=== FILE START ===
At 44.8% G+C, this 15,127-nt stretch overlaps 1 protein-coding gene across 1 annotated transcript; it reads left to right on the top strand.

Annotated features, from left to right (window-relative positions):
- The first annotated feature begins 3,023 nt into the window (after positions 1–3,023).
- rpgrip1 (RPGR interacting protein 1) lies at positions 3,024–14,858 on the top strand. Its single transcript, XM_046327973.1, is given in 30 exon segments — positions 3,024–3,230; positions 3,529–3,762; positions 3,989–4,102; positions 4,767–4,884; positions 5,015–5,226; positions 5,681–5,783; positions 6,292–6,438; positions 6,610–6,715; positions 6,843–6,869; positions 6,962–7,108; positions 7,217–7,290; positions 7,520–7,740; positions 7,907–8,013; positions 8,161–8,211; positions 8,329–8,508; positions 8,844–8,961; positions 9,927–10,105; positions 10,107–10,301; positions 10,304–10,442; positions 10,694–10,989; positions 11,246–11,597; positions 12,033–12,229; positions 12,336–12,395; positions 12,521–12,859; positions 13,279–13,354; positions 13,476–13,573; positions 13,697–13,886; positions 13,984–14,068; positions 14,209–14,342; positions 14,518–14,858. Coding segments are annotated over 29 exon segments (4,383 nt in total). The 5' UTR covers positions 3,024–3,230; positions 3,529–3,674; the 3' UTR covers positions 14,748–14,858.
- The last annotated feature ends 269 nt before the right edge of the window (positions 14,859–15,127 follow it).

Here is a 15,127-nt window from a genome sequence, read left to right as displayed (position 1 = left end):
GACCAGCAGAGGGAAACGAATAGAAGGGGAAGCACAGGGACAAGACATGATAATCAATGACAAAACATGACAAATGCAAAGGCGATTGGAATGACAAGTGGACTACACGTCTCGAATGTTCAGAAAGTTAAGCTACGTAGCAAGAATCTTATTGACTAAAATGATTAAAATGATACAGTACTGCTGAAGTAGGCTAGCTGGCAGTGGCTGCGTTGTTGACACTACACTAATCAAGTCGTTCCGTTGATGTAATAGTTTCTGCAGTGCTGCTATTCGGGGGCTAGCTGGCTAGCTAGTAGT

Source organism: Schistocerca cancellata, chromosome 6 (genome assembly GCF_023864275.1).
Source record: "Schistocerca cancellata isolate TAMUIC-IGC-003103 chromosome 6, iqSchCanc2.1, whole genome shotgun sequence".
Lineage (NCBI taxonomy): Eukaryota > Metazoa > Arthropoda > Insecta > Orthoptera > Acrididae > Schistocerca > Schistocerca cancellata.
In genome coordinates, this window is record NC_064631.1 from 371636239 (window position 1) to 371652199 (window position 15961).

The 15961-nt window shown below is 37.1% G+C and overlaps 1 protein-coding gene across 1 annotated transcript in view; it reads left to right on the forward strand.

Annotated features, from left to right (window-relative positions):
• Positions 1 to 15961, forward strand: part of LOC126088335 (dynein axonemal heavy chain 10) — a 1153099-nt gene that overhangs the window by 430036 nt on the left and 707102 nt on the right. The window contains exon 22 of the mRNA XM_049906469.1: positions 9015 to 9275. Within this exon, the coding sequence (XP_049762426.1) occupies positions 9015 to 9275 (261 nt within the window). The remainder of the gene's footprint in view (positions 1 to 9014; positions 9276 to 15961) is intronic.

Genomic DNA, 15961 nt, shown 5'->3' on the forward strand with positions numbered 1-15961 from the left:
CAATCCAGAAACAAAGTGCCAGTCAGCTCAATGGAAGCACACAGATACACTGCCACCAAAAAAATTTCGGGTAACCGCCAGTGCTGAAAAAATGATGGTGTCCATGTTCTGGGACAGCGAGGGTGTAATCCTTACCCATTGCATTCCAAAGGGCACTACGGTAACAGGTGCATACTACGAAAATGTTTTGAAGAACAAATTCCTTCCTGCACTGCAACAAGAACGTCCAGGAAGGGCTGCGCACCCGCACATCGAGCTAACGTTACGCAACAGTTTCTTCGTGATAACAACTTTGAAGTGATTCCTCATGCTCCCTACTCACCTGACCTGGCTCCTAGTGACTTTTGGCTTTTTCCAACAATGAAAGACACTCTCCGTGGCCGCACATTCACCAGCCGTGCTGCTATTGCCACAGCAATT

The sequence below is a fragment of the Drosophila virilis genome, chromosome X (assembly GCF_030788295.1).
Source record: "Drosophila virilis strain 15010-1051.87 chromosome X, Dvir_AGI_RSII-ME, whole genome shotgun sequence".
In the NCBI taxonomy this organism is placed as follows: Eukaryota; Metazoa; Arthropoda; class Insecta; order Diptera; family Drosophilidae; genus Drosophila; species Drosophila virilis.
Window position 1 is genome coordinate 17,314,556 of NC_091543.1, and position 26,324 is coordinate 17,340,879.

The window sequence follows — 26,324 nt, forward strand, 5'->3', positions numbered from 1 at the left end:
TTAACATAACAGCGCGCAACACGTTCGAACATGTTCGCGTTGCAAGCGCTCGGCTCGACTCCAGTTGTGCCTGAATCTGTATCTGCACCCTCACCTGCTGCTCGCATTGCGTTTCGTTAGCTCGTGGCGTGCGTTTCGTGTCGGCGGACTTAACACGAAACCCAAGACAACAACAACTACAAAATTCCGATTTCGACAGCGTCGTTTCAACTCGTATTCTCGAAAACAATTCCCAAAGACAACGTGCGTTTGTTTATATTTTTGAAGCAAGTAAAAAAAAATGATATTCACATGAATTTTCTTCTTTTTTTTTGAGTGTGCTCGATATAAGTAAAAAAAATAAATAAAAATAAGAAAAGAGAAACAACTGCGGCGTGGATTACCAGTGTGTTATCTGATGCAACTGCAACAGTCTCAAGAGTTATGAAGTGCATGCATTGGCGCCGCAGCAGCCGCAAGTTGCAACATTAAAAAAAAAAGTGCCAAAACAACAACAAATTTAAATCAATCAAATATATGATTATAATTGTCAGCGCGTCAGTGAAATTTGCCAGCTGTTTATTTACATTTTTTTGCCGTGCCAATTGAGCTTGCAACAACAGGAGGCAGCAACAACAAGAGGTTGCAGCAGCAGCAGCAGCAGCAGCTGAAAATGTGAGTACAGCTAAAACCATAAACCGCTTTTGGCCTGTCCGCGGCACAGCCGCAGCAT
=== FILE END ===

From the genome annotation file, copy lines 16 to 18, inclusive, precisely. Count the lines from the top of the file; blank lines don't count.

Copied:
CAATCCAGAAACAAAGTGCCAGTCAGCTCAATGGAAGCACACAGATACACTGCCACCAAAAAAATTTCGGGTAACCGCCAGTGCTGAAAAAATGATGGTGTCCATGTTCTGGGACAGCGAGGGTGTAATCCTTACCCATTGCATTCCAAAGGGCACTACGGTAACAGGTGCATACTACGAAAATGTTTTGAAGAACAAATTCCTTCCTGCACTGCAACAAGAACGTCCAGGAAGGGCTGCGCACCCGCACATCGAGCTAACGTTACGCAACAGTTTCTTCGTGATAACAACTTTGAAGTGATTCCTCATGCTCCCTACTCACCTGACCTGGCTCCTAGTGACTTTTGGCTTTTTCCAACAATGAAAGACACTCTCCGTGGCCGCACATTCACCAGCCGTGCTGCTATTGCCACAGCAATT

The sequence below is a fragment of the Drosophila virilis genome, chromosome X (assembly GCF_030788295.1).
Source record: "Drosophila virilis strain 15010-1051.87 chromosome X, Dvir_AGI_RSII-ME, whole genome shotgun sequence".